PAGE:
On the 3rd May 2011, the team concluded a High Court Medical Negligence action in respect of a fatal claim arising out of the maternal death of a mother of two. The Deceased was 35 years old when she died. She was a Dentist by profession.
During her labour, the Deceased developed a material pyrexia and at 17.15 hours she had a vaginal bleed because of same. The mode of delivery should have been switched to emergency Caesarean Section or a forceps delivery. Had that occurred the Deceased would have survived.
Instead, the Deceased was allowed to labour on and whilst she delivered her son, there was a difficulty in delivering a placenta. A decision was taken to perform manual removal of the placenta. However, there was a delay of 58 minutes between delivery and the Deceased's arrival in theatre. Set against the background of material temperature, a vaginal bleed and a retained placenta, the delay in taking the deceased to theatre for the MROP was a significant breach of duty.
The medical staff were not successful in manually removing the placenta but discovered that the Deceased's uterus had ruptured/perforated. It was then decided to proceed to a laparotomy. On opening the Deceased's abdomen, there was 2-3 litres of blood noted in the abdominal cavity. The Deceased's uterus had ruptured.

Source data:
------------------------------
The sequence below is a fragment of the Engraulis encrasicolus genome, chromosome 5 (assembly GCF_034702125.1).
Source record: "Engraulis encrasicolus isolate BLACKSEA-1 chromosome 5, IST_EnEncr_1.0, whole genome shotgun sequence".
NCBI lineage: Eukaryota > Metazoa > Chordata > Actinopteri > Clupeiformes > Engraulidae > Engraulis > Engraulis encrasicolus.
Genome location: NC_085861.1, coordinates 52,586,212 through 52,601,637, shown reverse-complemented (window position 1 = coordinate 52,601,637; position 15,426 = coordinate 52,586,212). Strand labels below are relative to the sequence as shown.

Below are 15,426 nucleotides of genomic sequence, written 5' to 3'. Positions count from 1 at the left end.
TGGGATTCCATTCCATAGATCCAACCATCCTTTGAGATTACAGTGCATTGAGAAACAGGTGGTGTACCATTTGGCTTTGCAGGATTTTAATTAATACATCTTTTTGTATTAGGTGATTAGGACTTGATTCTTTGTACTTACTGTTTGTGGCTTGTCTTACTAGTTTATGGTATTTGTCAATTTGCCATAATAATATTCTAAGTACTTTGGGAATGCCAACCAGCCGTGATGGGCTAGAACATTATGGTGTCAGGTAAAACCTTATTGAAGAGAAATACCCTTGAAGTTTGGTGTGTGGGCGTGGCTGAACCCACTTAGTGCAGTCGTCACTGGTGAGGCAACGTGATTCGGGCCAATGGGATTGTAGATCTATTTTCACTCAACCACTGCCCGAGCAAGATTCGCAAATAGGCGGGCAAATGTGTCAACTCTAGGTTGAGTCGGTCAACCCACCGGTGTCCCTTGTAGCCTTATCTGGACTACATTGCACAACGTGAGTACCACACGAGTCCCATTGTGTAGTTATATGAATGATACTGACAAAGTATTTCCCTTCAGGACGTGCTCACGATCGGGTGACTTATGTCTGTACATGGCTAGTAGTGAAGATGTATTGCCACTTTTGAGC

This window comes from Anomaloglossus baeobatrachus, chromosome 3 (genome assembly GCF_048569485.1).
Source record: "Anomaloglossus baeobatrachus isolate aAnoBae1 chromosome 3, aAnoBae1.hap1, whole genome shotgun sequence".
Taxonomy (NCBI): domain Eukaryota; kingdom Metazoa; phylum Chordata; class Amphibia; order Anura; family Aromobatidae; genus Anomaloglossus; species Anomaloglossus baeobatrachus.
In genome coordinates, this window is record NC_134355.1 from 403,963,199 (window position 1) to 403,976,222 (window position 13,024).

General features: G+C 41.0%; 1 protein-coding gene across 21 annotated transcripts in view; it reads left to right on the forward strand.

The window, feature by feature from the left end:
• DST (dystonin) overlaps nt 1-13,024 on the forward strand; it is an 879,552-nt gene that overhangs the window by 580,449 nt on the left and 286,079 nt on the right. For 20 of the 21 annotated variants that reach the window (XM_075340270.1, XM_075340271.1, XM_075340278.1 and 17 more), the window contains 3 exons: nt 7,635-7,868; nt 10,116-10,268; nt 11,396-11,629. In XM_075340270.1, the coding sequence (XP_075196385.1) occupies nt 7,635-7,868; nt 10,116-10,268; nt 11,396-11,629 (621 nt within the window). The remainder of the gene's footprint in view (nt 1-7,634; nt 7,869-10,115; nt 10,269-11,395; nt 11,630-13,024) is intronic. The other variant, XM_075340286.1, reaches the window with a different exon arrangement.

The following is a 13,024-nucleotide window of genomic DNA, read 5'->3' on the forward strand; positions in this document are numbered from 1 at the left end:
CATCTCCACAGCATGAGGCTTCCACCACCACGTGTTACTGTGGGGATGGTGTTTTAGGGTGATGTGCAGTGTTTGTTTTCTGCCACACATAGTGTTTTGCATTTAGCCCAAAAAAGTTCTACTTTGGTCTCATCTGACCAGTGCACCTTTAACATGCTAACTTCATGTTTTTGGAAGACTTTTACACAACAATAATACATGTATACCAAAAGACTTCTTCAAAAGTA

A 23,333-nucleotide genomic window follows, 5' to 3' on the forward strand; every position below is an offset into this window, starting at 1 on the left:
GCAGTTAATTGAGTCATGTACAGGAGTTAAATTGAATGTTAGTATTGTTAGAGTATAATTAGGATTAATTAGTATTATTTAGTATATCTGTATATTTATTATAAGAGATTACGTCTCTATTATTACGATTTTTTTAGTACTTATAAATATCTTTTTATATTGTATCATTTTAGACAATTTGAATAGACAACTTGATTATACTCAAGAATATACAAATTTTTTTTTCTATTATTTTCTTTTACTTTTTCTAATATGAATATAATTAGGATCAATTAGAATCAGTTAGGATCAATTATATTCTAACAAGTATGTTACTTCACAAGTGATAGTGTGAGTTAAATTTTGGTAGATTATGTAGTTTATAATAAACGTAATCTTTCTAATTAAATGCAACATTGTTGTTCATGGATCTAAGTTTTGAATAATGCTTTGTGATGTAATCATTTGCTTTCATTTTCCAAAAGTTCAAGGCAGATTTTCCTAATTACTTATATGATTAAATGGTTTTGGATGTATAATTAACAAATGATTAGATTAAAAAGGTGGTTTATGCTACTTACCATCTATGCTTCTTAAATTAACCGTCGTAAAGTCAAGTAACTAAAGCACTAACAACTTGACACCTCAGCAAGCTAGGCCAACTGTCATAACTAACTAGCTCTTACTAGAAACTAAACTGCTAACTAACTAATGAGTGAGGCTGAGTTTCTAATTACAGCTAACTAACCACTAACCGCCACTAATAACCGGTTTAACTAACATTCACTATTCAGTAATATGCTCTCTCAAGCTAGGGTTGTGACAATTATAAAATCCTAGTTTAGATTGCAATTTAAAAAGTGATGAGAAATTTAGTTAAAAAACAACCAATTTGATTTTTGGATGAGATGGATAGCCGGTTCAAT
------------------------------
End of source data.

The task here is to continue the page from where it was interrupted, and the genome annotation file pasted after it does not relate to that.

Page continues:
Thereafter, there was a catalogue of errors in respect of the Deceased's management and her resuscitation in particular. There was a delay in promptly replacing the blood volume of blood products. There was a failure to administer Fresh Frozen Plasma ("FFP") and Cryoprecipitate. This negligent treatment of the post partum haemorrhage caused the deceased to develop fulmination pulmonary oedema and the deceased effectively drowned and bled to death as a result of the Defendants negligence.
The trial was due to commence on the 3rd May 2011. An admission of liability was made on the 14th April 2011, some six and a half years after the deceased died. The matter then proceeded in the High Court to an assessment of damages hearing and was eventually compromised by way of a negotiated settlement in the sum of €2.35m which was approved by the High Court on the 3rd May 2011.